The bad news for the All Americans on tour in Ireland is that Don Pati is out of the remainder of the tour thanks to a broken arm suffered in the opening match against Connacht Development.
Pati had surgery Sunday and will remain with the team for the rest of the trip. He is expected to recover and should have little problem getting back on the field for the University of Utah.
The good news is that Ryan Roundy, who was taken off the field with a worrying injury, is not seriously injured. X-rays didn’t show anything problematic – good news for Roundy who suffered a nasty fracture while playing for the All Americans last year.
And the really good news is, of course, that they won. Head Coach Matt Sherman had to have been pleased with his team’s patience, as they were down 14-3 against the wind, and came back piece by pice (taking three penalties in a display of smart decision-making from the on-field leadership).
“We had a reasonable wind behind us in the second half and we wanted to use our exit strategy to play the game in their half and apply pressure from there,” said Sherman. “The guys did a great job to not panic and chase the game too soon. We played very smart in the second half, played most of the game in their end, and even though our attack lacked a lot of structure, we were able put pressure on them that led to points through effective continuity at the breakdown, where the guys all performed extremely well.”
In short, it was a grown-up kind of rugby effort. The All Americans in 2011 played well, and won a couple of games thanks to some breakaway tries. It was like they ripped the Band-Aid off quickly. This time, the Band-Aid had to be teased off one three-point bit at a time, and the players were patient enough to do it.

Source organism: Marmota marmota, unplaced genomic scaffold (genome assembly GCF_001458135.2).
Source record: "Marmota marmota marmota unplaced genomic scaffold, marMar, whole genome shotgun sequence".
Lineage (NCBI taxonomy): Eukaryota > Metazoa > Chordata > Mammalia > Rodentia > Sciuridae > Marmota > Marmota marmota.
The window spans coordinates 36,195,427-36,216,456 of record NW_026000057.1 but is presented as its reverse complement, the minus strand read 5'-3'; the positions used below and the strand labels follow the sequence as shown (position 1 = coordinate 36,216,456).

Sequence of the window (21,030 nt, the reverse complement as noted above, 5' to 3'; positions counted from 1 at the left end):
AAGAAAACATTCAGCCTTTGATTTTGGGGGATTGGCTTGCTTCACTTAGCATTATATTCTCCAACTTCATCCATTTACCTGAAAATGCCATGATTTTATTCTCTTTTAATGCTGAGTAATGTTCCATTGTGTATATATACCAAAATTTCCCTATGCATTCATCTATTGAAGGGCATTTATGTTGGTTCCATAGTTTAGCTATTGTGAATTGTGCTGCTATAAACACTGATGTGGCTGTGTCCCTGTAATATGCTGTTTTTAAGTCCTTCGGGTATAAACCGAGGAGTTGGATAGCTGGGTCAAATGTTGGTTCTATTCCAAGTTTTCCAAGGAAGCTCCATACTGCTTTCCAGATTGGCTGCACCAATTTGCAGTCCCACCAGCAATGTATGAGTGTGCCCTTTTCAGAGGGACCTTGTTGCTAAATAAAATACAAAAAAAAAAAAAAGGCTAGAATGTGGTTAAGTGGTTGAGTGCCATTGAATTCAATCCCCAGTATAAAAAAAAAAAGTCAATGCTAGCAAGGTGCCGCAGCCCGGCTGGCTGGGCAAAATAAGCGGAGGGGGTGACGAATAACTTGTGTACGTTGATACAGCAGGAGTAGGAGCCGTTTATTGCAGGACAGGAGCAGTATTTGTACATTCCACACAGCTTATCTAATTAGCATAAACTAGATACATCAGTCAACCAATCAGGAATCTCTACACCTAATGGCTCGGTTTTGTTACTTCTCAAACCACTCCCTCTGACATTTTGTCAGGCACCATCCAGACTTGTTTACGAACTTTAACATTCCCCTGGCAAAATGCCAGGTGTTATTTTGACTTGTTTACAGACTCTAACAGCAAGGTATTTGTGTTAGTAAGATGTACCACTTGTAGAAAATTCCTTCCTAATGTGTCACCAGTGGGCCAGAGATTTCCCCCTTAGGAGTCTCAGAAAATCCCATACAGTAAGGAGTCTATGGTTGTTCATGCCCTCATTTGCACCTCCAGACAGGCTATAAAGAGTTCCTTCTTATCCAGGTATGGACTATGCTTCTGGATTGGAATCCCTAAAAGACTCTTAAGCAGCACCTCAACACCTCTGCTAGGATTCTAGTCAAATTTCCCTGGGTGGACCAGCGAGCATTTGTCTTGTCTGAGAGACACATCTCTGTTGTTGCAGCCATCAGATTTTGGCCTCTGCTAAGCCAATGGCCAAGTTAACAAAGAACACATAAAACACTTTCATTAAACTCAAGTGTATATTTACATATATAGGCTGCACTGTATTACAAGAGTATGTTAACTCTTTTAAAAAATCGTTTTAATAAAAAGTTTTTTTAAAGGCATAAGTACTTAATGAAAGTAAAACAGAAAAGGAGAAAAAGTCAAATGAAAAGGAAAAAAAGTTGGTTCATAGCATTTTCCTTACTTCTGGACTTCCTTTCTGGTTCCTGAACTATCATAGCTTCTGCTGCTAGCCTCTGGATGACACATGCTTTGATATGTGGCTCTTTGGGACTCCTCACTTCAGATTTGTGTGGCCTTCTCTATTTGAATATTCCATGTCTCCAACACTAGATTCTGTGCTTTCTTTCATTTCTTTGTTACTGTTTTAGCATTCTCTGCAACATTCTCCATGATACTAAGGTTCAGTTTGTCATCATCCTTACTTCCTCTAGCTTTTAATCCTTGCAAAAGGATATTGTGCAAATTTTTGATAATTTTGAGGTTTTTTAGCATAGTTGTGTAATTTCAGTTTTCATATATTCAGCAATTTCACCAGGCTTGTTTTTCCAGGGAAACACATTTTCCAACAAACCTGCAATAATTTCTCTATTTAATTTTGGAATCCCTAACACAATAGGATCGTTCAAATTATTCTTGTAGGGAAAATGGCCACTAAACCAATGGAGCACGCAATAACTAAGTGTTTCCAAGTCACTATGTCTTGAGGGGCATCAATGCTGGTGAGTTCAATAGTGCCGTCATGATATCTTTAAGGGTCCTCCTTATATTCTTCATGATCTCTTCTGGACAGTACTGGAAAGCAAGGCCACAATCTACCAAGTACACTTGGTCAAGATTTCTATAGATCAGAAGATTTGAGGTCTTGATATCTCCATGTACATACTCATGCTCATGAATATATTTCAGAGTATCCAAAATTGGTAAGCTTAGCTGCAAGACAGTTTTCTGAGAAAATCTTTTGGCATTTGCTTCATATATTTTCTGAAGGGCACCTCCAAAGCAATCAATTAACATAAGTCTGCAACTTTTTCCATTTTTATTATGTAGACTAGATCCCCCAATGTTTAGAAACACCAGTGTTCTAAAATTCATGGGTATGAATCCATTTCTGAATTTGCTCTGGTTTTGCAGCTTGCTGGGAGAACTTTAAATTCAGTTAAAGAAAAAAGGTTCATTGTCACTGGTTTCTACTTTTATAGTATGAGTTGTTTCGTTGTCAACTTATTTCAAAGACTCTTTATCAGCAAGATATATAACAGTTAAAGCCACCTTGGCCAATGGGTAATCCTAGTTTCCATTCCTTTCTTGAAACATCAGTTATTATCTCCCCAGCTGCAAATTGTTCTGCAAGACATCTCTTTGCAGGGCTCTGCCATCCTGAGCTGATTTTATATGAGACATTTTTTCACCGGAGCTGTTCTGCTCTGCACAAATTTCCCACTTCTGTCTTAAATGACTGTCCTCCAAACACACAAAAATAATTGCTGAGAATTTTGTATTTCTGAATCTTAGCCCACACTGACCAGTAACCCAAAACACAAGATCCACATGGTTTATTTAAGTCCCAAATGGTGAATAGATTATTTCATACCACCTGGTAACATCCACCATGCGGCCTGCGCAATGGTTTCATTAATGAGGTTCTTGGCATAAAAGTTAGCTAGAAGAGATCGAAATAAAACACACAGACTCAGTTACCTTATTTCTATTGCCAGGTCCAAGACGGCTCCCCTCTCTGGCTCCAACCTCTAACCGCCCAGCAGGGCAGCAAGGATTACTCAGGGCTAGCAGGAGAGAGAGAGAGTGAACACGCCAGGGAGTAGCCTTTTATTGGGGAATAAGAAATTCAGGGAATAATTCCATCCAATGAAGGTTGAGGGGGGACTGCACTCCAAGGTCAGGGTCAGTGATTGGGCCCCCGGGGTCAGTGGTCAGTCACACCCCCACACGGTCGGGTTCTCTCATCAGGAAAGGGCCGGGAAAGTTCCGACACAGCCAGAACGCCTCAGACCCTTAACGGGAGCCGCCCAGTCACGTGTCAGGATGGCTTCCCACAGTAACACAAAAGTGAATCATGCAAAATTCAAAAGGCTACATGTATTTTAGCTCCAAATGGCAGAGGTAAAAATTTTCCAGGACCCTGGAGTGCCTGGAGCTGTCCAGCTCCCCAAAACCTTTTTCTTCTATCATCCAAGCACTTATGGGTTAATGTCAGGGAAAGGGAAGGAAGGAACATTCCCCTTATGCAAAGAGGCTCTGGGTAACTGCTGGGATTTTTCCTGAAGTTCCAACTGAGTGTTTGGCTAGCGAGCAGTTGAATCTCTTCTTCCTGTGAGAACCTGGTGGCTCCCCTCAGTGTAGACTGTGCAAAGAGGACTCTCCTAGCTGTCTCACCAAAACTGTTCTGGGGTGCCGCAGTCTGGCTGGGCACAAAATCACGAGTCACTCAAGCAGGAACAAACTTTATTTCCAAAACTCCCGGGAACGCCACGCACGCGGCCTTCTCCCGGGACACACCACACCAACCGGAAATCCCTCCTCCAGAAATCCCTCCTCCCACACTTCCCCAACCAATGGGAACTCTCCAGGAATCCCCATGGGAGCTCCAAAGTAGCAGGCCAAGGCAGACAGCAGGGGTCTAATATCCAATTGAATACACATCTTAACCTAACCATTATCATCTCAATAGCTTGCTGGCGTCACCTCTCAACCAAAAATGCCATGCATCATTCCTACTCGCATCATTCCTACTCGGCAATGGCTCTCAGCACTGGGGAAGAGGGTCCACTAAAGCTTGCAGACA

Of course it doesn’t hurt that Joe Cowley was lights out with his kicking, which he needed to be.
The real positives for the All Americans were that they showed excellent continuity at the breakdown, turning over only a handful of balls, their defensive physicality (no surprise there), and their work rate in realigning on defense.
Sherman said he was also pleased with his lineout, which set a good attacking platform and also troubled Connacht on defense.
“The scrum also improved throughout the game,” Sherman added. “It wasn’t perfect, but held well.”
On the other hand, the team is still looking for its shape on attack.
“A bit to be expected with only one real team attack session,” said Sherman. “But we think with film and walkthroughs we can make big improvements in this area going into Leinster. We made up for that structure with aggression and physicality at the breakdown, as well as just some imagination in play.”
Leading that charge was scrumhalf Chris Saint, who read the game very well and created some attacking opportunities. Now Sherman wants more of his players to be on the same page.